Asia Pacific investors prefer active thematic investing, seek external experts

Nearly 50% of institutional investors and family offices in Asia Pacific intend to increase the number of external managers for their thematic investments in equities over the next 12 months.
Asia Pacific investors prefer active thematic investing, seek external experts

Asian institutional investors and family offices are more keen on active thematic investing in their equity portfolios compared to their European counterparts, a recent survey found.

Furthermore, 46% of these investors intend to increase the number of external managers they use for thematic strategies over the next 12 months.

The latest thematic investing report by Vontobel surveyed 48 institutional investors and family offices across Singapore, Hong Kong, New Zealand, Australia, and Thailand.

“The growing appetite for thematic strategies has raised awareness among Asian investors for greater expertise from third-party specialists,” said Benny Gay, Vontobel’s Asia head of intermediary clients.

The report found that 89% of these investors have started to adopt a thematic approach in their portfolios as of August, while 75% planned to increase their thematic allocations over the next three years.

It noted that the increasing global demand for sustainable funds has been a main driving force for thematic investing over the past 12 months.

A senior investment manager at a Greater China-based life insurance company told AsianInvestor recently that when looking at long-term investment strategies in internal meetings, discussions on potentially outperforming themes, such as in sustainable investing, are quite common.

Such approaches can be both bottom-up or top-down, he noted.


Among investors surveyed, 57% preferred to actively manage their thematic investing portfolios, while only 7% were taking a largely passive approach. This is in contrast to European investors’ more balanced approach, with the majority using a mix of both styles, and only 29% pursuing active management.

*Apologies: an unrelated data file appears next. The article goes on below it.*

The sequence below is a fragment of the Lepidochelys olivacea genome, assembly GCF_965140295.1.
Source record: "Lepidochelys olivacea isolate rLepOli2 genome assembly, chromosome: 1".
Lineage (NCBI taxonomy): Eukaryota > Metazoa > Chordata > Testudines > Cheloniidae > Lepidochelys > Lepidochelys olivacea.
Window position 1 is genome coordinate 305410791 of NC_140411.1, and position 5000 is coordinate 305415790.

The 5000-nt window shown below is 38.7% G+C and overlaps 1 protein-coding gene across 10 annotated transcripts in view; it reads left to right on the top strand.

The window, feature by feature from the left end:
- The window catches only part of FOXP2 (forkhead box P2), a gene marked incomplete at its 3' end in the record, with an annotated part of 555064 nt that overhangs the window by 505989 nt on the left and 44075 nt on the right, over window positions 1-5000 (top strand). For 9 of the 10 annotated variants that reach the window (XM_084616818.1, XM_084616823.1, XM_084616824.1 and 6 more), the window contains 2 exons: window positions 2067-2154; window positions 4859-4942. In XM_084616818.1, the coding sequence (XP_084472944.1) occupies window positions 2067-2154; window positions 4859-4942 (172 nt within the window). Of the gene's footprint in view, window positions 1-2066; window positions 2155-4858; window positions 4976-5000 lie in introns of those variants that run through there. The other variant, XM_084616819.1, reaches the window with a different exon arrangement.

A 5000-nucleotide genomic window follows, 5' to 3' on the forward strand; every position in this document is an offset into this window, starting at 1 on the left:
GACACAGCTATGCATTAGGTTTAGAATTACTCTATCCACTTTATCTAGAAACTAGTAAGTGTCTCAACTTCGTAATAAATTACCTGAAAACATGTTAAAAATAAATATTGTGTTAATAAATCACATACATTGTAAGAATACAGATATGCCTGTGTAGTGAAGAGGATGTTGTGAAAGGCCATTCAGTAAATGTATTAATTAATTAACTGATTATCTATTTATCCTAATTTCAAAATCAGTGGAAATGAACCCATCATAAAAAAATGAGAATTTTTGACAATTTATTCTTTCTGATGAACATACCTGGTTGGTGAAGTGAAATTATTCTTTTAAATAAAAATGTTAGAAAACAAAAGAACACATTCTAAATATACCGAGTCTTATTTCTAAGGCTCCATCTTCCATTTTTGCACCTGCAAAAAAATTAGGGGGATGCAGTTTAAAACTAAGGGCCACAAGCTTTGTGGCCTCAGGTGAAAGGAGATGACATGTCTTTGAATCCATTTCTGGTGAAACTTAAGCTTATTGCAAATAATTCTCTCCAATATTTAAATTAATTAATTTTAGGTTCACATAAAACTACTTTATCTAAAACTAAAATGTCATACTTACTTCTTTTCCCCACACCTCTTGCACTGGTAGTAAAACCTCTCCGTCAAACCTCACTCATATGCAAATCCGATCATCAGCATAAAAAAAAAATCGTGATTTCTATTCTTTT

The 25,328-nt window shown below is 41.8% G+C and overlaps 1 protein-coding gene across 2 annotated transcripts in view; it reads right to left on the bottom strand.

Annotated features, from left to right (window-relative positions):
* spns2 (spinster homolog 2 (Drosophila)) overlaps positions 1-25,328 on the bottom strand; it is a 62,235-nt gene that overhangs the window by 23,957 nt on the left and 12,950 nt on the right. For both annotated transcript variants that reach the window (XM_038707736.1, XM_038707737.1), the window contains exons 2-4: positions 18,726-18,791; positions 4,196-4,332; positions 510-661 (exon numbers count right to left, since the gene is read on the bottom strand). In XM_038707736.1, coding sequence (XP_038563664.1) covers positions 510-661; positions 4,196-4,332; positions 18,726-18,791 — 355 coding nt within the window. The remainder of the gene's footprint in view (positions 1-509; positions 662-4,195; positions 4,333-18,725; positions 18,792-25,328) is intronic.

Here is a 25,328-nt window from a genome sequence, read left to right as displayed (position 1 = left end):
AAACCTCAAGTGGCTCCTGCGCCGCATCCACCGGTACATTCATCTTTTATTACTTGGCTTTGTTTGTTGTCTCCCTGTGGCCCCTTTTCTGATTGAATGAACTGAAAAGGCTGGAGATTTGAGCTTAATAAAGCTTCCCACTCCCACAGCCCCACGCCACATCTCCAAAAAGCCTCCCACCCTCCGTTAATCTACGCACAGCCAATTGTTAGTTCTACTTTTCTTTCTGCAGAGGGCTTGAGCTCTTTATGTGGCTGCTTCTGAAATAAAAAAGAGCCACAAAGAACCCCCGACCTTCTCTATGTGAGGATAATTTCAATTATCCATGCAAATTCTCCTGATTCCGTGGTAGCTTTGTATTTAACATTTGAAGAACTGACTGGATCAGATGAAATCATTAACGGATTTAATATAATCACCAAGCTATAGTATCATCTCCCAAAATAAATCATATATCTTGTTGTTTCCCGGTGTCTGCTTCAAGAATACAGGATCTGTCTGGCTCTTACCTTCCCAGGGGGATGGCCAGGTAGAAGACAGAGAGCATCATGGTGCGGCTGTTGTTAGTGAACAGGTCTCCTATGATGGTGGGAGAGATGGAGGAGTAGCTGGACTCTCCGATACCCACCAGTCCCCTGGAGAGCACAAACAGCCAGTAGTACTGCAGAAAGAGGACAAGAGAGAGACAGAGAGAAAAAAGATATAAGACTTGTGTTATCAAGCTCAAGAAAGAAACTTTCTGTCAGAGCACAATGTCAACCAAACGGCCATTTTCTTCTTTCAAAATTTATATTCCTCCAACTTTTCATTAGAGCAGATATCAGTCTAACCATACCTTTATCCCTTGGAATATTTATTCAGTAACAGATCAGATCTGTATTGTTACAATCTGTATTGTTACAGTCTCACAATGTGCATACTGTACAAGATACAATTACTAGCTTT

For example, Korea’s Public Officials Benefit Association (Poba), which is heavy on alternative investments in developed markets, has a sustaining interest in niche sectors such as data centres, life sciences, and clean energy.

The primary approach is to actively manage, as Poba wants to ensure control over the investment process to meet its specific objectives, Chief Investment Officer Jang Dong-hun told AsianInvestor recently.  

To strengthen capacity and expertise, Poba has been proactively establishing co-investments with external managers and other asset owners. 

Likewise, Sun Life Financial Asia, the Asian arm of Canadian insurer Sun Life, said it’s taking a thematic approach to diversify its Chinese equities exposure to carbon neutrality, including clean energy and electric vehicles, where it sees strong and sustained growth and government support, along with fewer risks. The insurer is using both active and passive strategies.

Meanwhile, Natalia Mu, expert product specialist on equities at AXA Investment Managers Asia, confirms the company’s active strategy. “We believe that active management plays a crucial part in adding value when investing in long-term thematic opportunities,” she said.

“We seek to identify the companies that are best placed to benefit from a specific long-term growth theme, rather than simply investing in a basket of stocks exposed to that theme,” Wu added.

The Vontobel report found that climate change; environmental, social and governance (ESG); as well as new technologies including artificial intelligence (AI), robotics, and 5G were all front-of-mind themes for Asian investors.

By contrast, its recent European thematic investing report pinpointed resource scarcity as the most popular theme.

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